Labor Board judge delivers split decision on AFSCME impasse case

A state labor board judge has ruled that Illinois’ largest public union and the governor’s office aren’t at impasse but looks to allow the state to impose its last offer on a few things in which they cannot agree on.

State’s Administrative Law Judge Sarah Kerley released her ruling Friday afternoon that the American Federation of State, County and Municipal Employees Council 31 and Gov. Bruce Rauner’s administration have not reached a full impasse. This means the governor cannot give his final offer to the union to be accepted or refused, something that could trigger to a statewide strike.

The ruling did, however, say the state could impose its final offer on a number of separate facets of their contract negotiations meaning that the two sides are so far apart that the judge had no hope of a deal being made.

Illinois Policy Institute labor attorney Mailee Smith says the partial ruling could mean savings for taxpayers. “Fortunately, for Illinois taxpayers the news today is a partial victory. The judge agreed that a stalemate exists on the issues of subcontracting, vacation, holiday scheduling, leaves of absence and other issues – which means there is a potential that the state’s contract proposal on these fronts will make their way into the final contract,” she said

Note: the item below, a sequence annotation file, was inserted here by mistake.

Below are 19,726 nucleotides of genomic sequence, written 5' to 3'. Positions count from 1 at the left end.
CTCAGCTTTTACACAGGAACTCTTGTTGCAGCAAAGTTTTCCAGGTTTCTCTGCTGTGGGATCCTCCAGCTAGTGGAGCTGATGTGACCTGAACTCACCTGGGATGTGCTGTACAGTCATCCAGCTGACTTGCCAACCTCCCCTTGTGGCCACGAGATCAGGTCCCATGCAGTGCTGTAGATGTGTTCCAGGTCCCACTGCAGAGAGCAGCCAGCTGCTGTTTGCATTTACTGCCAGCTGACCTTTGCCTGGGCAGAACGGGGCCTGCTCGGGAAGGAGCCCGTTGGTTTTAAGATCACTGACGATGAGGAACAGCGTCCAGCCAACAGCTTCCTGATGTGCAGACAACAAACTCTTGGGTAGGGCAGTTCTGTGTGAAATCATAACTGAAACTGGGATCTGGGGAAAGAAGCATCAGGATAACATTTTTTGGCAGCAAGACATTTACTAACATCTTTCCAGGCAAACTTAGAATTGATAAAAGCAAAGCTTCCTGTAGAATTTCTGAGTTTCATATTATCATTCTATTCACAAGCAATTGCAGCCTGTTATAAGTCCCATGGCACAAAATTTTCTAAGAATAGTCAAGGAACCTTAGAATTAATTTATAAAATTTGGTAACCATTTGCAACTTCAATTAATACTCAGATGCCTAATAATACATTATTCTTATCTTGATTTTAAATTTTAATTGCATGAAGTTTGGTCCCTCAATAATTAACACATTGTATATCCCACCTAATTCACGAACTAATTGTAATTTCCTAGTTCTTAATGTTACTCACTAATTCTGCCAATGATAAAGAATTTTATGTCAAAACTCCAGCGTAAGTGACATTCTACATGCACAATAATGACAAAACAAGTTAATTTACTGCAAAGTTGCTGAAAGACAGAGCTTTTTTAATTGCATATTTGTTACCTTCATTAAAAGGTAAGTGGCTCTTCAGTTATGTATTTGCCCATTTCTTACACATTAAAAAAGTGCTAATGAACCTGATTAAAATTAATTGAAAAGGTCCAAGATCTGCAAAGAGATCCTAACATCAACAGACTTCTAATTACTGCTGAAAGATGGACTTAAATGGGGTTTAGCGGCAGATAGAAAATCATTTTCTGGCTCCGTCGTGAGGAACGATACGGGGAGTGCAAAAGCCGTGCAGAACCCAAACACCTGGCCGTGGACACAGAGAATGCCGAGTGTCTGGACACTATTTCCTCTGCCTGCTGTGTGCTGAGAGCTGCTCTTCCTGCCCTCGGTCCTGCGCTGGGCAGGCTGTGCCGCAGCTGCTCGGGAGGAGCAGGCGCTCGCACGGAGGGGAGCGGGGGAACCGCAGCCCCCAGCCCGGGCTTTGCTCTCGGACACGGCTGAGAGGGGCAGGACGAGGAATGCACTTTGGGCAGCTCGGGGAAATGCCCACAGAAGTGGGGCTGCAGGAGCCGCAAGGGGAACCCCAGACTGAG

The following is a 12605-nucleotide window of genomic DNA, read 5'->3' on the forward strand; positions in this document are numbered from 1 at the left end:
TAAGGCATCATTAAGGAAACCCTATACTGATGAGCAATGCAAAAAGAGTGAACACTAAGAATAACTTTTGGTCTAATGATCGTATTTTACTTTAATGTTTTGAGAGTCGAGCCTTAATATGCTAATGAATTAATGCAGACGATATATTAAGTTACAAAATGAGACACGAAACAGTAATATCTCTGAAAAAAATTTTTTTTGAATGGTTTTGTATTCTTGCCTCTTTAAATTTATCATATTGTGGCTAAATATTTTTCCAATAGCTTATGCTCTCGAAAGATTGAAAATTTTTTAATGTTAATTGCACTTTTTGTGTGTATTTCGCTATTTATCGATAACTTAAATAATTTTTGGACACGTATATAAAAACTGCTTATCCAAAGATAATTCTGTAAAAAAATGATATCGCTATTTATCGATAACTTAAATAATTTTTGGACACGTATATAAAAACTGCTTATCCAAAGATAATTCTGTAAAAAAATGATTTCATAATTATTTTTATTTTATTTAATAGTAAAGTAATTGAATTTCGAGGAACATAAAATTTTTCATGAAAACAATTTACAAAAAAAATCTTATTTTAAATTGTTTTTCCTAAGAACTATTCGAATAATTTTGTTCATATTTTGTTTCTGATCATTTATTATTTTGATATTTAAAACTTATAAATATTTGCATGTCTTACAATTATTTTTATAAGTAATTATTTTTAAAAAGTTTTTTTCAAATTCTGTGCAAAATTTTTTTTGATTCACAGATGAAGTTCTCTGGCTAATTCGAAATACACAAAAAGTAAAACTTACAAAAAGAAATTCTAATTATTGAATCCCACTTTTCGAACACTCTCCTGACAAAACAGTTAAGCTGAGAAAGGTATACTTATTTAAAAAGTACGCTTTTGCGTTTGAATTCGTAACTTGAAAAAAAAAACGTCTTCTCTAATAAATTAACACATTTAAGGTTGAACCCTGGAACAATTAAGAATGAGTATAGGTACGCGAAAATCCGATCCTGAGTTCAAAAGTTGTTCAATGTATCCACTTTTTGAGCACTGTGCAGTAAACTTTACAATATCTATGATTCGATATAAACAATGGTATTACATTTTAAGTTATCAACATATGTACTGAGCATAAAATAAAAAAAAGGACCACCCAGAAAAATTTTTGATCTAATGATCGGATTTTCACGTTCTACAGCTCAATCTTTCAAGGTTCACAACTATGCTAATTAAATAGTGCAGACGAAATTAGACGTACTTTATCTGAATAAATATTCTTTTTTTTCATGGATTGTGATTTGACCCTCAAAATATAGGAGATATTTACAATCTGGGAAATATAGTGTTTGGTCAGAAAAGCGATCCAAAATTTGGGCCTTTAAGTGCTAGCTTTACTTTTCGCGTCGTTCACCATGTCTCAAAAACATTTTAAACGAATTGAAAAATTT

The two sides have been fighting over contract demands since July of last year. Rauner’s office requested the labor board declare impasse in January after months of negotiations on a new contract. He has said a quick resolution to the negotiations would save taxpayers hundreds of millions of dollars over several months.

AFSCME has requested, among other enhanced benefits, $3 billion in automatic raises over a four-year period, something the governor has refused. Rauner has offered incentives for state workers to increase their pay based on merit and initiatives that would save money.

With an average salary of nearly $60,000, Illinois’ public employees are some of the highest paid in the country.

Both sides have the ability to appeal the ruling to the full labor board.